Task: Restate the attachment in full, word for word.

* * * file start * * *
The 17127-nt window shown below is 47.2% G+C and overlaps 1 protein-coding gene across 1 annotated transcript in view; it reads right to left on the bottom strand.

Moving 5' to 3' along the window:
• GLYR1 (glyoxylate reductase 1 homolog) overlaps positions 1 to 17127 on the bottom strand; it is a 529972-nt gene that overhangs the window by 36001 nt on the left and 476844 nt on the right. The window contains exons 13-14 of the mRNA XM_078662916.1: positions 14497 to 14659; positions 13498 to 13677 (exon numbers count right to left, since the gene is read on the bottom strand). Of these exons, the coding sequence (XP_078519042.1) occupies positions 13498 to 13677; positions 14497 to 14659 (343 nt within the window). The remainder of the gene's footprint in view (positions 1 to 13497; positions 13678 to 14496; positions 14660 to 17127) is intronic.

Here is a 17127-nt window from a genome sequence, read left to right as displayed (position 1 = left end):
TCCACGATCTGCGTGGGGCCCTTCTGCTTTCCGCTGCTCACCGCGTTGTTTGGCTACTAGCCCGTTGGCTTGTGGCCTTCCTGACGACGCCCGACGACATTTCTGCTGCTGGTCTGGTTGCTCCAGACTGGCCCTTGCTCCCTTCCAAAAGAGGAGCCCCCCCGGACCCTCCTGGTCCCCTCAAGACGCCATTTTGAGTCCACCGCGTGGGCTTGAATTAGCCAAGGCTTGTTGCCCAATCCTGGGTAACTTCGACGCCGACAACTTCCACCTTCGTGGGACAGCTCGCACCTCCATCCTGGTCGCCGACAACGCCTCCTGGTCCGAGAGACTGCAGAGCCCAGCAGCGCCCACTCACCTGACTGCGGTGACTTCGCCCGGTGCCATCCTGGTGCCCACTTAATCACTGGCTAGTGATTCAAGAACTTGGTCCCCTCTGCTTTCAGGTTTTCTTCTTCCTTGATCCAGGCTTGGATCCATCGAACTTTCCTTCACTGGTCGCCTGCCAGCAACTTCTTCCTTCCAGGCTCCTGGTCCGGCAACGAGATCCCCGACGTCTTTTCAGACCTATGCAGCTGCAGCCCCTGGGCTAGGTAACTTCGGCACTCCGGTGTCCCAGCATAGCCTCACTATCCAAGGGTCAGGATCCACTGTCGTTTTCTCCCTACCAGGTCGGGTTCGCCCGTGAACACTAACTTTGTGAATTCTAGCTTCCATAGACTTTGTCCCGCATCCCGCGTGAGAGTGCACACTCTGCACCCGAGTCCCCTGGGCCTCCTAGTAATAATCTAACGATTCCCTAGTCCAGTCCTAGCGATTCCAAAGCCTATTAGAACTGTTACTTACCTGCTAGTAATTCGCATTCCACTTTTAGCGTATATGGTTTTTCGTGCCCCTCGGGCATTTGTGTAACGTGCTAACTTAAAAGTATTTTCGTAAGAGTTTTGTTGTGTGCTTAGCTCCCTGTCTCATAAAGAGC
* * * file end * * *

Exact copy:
The 17127-nt window shown below is 47.2% G+C and overlaps 1 protein-coding gene across 1 annotated transcript in view; it reads right to left on the bottom strand.

Moving 5' to 3' along the window:
• GLYR1 (glyoxylate reductase 1 homolog) overlaps positions 1 to 17127 on the bottom strand; it is a 529972-nt gene that overhangs the window by 36001 nt on the left and 476844 nt on the right. The window contains exons 13-14 of the mRNA XM_078662916.1: positions 14497 to 14659; positions 13498 to 13677 (exon numbers count right to left, since the gene is read on the bottom strand). Of these exons, the coding sequence (XP_078519042.1) occupies positions 13498 to 13677; positions 14497 to 14659 (343 nt within the window). The remainder of the gene's footprint in view (positions 1 to 13497; positions 13678 to 14496; positions 14660 to 17127) is intronic.

Here is a 17127-nt window from a genome sequence, read left to right as displayed (position 1 = left end):
TCCACGATCTGCGTGGGGCCCTTCTGCTTTCCGCTGCTCACCGCGTTGTTTGGCTACTAGCCCGTTGGCTTGTGGCCTTCCTGACGACGCCCGACGACATTTCTGCTGCTGGTCTGGTTGCTCCAGACTGGCCCTTGCTCCCTTCCAAAAGAGGAGCCCCCCCGGACCCTCCTGGTCCCCTCAAGACGCCATTTTGAGTCCACCGCGTGGGCTTGAATTAGCCAAGGCTTGTTGCCCAATCCTGGGTAACTTCGACGCCGACAACTTCCACCTTCGTGGGACAGCTCGCACCTCCATCCTGGTCGCCGACAACGCCTCCTGGTCCGAGAGACTGCAGAGCCCAGCAGCGCCCACTCACCTGACTGCGGTGACTTCGCCCGGTGCCATCCTGGTGCCCACTTAATCACTGGCTAGTGATTCAAGAACTTGGTCCCCTCTGCTTTCAGGTTTTCTTCTTCCTTGATCCAGGCTTGGATCCATCGAACTTTCCTTCACTGGTCGCCTGCCAGCAACTTCTTCCTTCCAGGCTCCTGGTCCGGCAACGAGATCCCCGACGTCTTTTCAGACCTATGCAGCTGCAGCCCCTGGGCTAGGTAACTTCGGCACTCCGGTGTCCCAGCATAGCCTCACTATCCAAGGGTCAGGATCCACTGTCGTTTTCTCCCTACCAGGTCGGGTTCGCCCGTGAACACTAACTTTGTGAATTCTAGCTTCCATAGACTTTGTCCCGCATCCCGCGTGAGAGTGCACACTCTGCACCCGAGTCCCCTGGGCCTCCTAGTAATAATCTAACGATTCCCTAGTCCAGTCCTAGCGATTCCAAAGCCTATTAGAACTGTTACTTACCTGCTAGTAATTCGCATTCCACTTTTAGCGTATATGGTTTTTCGTGCCCCTCGGGCATTTGTGTAACGTGCTAACTTAAAAGTATTTTCGTAAGAGTTTTGTTGTGTGCTTAGCTCCCTGTCTCATAAAGAGC